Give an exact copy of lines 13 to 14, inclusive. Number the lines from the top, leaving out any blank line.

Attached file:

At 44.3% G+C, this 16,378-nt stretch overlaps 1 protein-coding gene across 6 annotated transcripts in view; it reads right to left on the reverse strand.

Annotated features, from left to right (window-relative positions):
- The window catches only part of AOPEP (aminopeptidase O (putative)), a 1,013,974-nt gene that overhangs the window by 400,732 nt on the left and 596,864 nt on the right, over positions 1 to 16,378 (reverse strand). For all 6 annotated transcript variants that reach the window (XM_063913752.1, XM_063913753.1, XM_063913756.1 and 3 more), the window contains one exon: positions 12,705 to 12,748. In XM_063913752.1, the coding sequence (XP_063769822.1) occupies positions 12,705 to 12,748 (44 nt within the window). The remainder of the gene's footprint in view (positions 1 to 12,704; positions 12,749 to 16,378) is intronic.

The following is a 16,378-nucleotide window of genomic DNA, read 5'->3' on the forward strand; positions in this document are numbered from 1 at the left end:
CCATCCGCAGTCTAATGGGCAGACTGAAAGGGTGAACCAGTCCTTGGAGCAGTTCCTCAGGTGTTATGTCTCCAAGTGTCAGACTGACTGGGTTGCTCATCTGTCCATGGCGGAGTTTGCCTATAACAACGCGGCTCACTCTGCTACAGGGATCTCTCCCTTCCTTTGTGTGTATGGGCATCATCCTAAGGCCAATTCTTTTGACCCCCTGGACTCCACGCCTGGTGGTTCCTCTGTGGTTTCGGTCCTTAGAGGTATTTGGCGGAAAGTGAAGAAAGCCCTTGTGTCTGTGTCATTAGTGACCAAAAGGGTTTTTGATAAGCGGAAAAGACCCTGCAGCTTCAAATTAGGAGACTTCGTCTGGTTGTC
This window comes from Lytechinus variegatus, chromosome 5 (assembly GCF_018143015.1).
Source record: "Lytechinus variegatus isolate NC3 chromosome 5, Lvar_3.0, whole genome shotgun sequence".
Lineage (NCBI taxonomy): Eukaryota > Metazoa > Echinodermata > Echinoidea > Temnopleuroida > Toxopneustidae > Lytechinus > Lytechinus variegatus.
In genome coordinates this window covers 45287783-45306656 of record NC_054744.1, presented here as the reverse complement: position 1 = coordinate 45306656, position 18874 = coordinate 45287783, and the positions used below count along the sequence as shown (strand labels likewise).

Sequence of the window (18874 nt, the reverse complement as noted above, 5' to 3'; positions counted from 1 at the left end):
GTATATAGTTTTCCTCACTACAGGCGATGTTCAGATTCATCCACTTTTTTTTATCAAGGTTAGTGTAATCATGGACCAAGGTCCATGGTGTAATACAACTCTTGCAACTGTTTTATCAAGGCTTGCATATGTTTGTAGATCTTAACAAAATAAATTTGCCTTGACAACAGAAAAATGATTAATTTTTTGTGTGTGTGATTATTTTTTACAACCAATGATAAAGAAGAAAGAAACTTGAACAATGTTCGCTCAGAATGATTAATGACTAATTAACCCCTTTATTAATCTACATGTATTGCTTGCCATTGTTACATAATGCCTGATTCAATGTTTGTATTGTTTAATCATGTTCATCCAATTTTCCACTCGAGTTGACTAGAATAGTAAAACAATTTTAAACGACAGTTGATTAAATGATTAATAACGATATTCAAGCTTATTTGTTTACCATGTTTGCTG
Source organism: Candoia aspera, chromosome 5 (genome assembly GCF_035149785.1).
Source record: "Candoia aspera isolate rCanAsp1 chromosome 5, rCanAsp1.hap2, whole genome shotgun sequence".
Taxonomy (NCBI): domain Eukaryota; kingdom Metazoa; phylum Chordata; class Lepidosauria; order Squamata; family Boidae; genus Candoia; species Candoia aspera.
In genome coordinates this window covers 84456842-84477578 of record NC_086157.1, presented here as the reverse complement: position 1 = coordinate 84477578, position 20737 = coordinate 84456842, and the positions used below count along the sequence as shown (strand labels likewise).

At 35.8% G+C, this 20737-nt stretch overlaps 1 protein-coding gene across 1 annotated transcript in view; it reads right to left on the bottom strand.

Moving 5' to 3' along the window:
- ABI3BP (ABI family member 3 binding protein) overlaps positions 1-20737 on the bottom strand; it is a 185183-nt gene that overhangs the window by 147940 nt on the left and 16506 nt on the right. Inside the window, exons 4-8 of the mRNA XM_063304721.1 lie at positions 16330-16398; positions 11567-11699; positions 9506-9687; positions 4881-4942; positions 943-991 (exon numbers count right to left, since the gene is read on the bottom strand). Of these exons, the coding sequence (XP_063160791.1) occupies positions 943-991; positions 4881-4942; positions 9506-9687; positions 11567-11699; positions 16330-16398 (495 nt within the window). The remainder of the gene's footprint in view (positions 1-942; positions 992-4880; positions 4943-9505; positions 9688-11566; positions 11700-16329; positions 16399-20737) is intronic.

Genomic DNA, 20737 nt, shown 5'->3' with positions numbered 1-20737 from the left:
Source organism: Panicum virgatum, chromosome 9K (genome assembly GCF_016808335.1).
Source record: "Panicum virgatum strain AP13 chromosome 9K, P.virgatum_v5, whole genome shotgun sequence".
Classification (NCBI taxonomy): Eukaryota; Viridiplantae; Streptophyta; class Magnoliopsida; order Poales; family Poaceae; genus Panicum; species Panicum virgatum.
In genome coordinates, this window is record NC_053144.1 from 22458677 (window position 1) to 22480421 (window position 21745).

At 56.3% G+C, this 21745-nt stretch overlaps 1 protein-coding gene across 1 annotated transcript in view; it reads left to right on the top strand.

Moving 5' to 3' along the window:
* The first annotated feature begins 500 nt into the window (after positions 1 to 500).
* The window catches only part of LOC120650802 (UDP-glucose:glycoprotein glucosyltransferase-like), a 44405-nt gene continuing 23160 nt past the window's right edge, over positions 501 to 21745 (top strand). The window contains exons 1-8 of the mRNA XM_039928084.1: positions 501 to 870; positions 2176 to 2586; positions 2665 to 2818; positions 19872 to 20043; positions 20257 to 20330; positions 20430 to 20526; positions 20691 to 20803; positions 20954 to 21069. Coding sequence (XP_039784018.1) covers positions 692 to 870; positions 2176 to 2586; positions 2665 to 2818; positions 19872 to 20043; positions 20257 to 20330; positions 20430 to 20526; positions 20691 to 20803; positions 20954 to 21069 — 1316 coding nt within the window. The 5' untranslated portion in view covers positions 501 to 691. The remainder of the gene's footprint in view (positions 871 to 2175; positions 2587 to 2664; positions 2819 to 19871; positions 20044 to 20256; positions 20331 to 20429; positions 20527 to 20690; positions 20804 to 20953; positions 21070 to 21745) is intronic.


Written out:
Source record: "Candoia aspera isolate rCanAsp1 chromosome 5, rCanAsp1.hap2, whole genome shotgun sequence".
Taxonomy (NCBI): domain Eukaryota; kingdom Metazoa; phylum Chordata; class Lepidosauria; order Squamata; family Boidae; genus Candoia; species Candoia aspera.